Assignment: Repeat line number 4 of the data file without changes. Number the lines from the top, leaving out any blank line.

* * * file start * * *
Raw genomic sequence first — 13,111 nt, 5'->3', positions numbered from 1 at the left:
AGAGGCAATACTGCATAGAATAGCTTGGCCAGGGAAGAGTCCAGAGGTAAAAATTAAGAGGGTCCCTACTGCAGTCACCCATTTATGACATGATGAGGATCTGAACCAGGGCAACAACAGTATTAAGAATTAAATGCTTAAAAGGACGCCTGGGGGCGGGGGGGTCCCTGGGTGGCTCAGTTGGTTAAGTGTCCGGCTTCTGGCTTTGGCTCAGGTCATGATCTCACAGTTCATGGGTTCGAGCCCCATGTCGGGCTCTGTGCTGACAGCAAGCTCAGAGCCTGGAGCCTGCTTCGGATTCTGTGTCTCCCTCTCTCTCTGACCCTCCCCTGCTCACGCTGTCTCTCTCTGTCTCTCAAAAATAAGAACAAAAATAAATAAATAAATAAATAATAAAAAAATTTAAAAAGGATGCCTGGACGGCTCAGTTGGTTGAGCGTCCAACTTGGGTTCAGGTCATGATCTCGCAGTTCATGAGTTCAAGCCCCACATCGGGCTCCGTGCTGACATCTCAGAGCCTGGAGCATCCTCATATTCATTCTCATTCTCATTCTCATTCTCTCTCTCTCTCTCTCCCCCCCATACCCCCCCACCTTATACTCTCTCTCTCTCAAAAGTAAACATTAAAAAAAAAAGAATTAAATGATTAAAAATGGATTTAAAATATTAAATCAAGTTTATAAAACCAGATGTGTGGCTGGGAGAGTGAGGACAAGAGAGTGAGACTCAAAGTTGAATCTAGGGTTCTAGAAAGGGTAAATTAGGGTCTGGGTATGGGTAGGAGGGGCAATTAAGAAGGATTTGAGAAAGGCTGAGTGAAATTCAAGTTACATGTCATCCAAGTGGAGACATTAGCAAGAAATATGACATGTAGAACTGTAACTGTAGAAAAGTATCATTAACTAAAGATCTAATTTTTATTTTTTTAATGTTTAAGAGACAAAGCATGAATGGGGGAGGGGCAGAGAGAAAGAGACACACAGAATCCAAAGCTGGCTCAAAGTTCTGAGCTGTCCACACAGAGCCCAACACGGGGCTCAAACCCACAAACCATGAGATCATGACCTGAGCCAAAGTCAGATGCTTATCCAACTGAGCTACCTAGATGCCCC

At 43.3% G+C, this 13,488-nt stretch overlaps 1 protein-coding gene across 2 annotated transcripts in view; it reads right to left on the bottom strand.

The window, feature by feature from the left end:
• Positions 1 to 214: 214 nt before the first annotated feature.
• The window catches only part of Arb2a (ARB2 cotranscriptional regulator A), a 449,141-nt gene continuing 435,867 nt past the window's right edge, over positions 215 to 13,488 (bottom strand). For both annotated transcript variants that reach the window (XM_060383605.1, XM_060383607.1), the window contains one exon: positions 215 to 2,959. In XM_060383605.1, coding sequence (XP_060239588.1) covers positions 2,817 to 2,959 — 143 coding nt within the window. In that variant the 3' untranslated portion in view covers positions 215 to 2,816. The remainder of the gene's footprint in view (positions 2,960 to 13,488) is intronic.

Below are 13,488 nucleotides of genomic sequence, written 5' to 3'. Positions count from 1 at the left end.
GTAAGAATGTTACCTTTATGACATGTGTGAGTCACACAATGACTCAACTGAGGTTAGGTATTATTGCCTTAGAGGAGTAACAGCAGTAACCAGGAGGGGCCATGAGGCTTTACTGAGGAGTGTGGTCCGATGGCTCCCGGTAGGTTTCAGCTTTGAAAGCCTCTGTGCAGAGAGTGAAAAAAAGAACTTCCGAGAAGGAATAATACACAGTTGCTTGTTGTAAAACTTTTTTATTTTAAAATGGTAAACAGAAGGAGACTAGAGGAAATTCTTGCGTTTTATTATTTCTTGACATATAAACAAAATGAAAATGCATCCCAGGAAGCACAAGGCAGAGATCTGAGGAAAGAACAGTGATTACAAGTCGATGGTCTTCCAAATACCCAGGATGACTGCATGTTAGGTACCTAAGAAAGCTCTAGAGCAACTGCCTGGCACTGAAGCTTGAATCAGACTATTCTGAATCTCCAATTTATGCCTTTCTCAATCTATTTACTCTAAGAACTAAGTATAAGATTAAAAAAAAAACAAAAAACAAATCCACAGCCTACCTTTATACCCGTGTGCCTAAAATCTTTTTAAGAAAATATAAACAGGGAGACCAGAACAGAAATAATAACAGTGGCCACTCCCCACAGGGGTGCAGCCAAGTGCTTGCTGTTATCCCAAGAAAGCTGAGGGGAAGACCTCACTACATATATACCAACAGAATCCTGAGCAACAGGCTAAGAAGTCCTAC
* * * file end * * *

The window, feature by feature from the left end: